Hillary Clinton Visits My Old Ghetto School!

[The following article is written by Elizabeth Rogers especially for Frankly Curious. I’ve been to a total of two political rallies: both with Jesse Jackson. Let me just say that you have not seen Jackson until you’ve seen him live. At one rally, I saw him in a church in Portland. I was following along with a journalist I knew who worked for SF Weekly. I totally had a crush on her. But Jackson was amazing. Anyway, that is the past and this is the present. Enjoy! -FM]

Elizabeth and Sister Selfie at Clinton RallyOne of the fun things about being an American is our political rallies. And so on the 21st I went off to what is probably my seventh millionth rally and saw Hillary Clinton along with a local all-star lineup speak at my high school alma matter-Carl Hayden Community High School. This was impressive since no one goes to Hayden because it is a west side ghetto school.

So first things first! The waiting in line. One hallmark of going to a political rally is having to stand around endlessly in line or in a group wondering when things were going to start happening. In Arizona, this can and almost did cause heat exhaustion. I was stuck in the sun portion for about two and a half hours, as the temperature slowly rose to 94 degrees. Cue nearly falling over and becoming so shaky that my photos are, well, not exactly Ansel Adams quality.

The second thing is that events like this attract odd types — Frank will hopefully write about one so I will leave that.

It did attract this van that drove around for a while. Rocky De Le Fuete is one of the perennial candidates who never goes anywhere on the ballot. Just the same, he did manage to get 95 votes in the New Hampshire primary, which put him in 8th place out of 28. Who says we have no candidates to choose from?!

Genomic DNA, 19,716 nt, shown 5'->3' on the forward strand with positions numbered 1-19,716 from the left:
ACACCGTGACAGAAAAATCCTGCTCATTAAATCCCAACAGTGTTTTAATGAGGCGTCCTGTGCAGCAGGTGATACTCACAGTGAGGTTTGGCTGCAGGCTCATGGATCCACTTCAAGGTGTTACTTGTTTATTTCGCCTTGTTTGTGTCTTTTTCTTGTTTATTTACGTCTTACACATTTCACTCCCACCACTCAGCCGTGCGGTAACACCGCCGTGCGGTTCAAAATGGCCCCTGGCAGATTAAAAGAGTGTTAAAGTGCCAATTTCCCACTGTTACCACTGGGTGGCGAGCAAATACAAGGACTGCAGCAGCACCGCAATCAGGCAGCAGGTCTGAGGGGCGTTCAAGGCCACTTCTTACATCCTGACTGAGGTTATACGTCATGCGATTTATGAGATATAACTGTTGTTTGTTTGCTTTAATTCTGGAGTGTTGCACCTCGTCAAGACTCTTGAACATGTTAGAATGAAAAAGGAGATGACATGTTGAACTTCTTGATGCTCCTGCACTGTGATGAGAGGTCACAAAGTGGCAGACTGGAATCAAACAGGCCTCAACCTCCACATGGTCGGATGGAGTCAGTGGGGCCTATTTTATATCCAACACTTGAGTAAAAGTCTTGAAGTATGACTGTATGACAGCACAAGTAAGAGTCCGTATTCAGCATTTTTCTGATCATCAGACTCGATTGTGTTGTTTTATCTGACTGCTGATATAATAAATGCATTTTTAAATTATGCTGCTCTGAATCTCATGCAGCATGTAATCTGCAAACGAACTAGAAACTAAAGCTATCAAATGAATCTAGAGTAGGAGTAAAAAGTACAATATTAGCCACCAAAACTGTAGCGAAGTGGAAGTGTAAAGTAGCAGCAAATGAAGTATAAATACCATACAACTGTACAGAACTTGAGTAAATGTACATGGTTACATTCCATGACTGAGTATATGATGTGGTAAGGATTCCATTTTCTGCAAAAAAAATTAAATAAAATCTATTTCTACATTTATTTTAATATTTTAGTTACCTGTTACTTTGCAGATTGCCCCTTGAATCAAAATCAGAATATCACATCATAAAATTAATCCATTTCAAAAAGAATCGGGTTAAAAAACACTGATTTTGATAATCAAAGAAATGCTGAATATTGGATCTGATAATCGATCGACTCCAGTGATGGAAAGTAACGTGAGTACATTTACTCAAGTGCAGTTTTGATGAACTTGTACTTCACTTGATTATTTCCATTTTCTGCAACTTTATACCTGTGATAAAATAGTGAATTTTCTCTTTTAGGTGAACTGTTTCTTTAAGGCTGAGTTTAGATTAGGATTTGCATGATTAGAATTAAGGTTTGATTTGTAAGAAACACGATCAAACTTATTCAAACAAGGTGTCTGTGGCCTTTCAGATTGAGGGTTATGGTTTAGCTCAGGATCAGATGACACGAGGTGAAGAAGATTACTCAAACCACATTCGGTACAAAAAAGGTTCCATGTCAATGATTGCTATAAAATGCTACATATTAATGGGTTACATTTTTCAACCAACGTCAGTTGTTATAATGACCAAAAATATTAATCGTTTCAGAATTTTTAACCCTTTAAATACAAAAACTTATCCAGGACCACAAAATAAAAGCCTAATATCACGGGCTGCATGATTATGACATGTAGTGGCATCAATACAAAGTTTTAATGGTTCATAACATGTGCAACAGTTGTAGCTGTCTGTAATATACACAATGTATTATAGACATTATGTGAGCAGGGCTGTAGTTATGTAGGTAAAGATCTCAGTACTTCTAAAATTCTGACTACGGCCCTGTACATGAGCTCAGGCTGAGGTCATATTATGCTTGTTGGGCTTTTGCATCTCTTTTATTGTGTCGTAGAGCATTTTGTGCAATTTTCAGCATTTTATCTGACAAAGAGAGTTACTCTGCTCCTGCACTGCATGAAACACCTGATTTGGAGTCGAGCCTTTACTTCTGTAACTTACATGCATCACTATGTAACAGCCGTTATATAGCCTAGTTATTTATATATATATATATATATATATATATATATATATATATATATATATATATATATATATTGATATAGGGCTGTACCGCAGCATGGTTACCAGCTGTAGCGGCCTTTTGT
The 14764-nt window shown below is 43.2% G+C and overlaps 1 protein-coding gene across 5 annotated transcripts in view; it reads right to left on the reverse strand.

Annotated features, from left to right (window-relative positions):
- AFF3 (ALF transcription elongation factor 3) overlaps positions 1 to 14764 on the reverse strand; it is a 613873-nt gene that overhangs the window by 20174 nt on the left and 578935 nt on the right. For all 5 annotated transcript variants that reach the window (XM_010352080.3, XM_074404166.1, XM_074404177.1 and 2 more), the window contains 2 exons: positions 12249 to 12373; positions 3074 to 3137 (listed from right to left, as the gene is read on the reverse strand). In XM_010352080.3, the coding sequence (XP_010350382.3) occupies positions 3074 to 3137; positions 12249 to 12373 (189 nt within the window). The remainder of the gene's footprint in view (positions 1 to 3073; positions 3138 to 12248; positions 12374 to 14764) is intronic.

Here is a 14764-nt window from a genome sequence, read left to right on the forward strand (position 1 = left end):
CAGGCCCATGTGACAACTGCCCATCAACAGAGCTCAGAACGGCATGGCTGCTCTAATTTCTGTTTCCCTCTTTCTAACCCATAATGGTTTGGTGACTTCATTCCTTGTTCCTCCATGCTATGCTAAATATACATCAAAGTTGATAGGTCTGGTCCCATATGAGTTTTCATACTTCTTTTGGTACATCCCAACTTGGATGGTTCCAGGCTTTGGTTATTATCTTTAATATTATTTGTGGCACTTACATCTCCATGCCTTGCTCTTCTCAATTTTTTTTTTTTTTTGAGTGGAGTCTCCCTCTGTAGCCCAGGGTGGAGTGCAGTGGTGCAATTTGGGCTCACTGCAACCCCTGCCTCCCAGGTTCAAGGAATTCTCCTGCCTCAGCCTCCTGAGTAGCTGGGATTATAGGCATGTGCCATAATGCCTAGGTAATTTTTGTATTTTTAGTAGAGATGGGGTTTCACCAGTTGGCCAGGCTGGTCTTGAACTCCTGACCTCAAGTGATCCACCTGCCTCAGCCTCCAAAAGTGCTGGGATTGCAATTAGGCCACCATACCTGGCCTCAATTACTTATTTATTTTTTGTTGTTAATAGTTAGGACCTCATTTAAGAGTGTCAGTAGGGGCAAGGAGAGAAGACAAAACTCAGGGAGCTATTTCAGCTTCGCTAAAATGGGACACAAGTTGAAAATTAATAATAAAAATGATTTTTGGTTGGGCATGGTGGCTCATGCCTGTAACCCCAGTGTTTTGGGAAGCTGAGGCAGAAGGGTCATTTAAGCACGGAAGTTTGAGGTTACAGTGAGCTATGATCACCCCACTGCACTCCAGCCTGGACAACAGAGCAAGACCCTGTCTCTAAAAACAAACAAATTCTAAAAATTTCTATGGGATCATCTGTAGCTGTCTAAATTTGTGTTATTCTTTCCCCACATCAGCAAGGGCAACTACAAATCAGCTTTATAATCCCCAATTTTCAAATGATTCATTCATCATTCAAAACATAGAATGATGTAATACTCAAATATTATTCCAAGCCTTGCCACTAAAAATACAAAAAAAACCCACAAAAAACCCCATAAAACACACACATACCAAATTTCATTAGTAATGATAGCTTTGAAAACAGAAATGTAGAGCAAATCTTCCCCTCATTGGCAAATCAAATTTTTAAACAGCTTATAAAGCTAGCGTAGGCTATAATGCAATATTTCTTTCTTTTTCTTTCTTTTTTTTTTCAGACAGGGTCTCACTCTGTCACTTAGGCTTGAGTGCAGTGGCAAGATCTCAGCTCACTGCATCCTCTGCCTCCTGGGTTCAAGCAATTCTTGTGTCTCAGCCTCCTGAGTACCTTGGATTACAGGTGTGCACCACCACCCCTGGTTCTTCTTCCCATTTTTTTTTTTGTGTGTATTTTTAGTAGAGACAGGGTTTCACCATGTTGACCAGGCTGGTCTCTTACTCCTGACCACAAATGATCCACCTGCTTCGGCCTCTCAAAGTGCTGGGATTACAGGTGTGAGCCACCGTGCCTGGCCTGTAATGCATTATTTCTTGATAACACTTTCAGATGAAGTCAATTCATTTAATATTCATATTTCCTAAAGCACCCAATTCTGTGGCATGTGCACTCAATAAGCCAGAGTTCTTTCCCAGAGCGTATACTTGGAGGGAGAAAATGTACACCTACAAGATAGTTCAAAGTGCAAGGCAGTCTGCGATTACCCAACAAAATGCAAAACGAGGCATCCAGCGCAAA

Rocky 2016

There were also protesters who were Trump supporters including one who was armed because that is what you want around a high school. One of the women waiting in line with me was a teacher and she kept asking the police to arrest him as he was right across the street, but they didn’t do anything.

When we got inside, the gym had room for something like 500 people. No one goes to sporting events at Hayden so they never really needed to have space for that many people. Unfortunately because of how much space the media took up we couldn’t use the much more comfortable and spacious auditorium. So here are some of the people that were comfortably gathered, waiting for the big event:

Crowded Room

The all-star lineup of local people started with Arizona State Representative Lela Alston. Then we had Dolores Huerta. [Co-founder of the National Farm Workers Association (later: United Farm Workers) with César Chávez.] Next up was my friend, Representative Ruben Gallego who is one of the most energetic campaigners out there and yes, he does so even when he wins his primary. I cannot wait to see where he wants to go politically.

Dolores Huerta

Next up was Tom Perez, who is our current Labor Secretary. He gave an amazing stem-winder of a campaign speech. I actually wondered if his voice was going to hold up.

After him, Mark Kelly escorted his wife on stage, former Representative Gabby Giffords. The crowd, already hyped up, went nuts when she started to speak. She isn’t back 100% and she never will be but she is really well loved.

Gabby Giffords

Finally the actual person to introduce Clinton was Gila River Indian Community’s Governor, Stephen Lewis.

Clinton Finally Arrives at Her Rally!

Then Clinton came out and did her standard stump speech. It was about 15 minutes long. What struck me as significant is that Clinton is a great deal like me in one aspect. I hate giving speeches. I talk too fast and I get nervous and forget where I am in my speeches. But I love one on one. So after she finished talking, she spent way more time walking along the line and taking photos, shaking hands and looking like she was having a blast just being one on one with people. Probably because you can be yourself in a way that you can’t be in a speech. Especially with someone with her history of being attacked for saying pretty much anything. (Although I probably will agree with the regulars on the AIPAC conference.)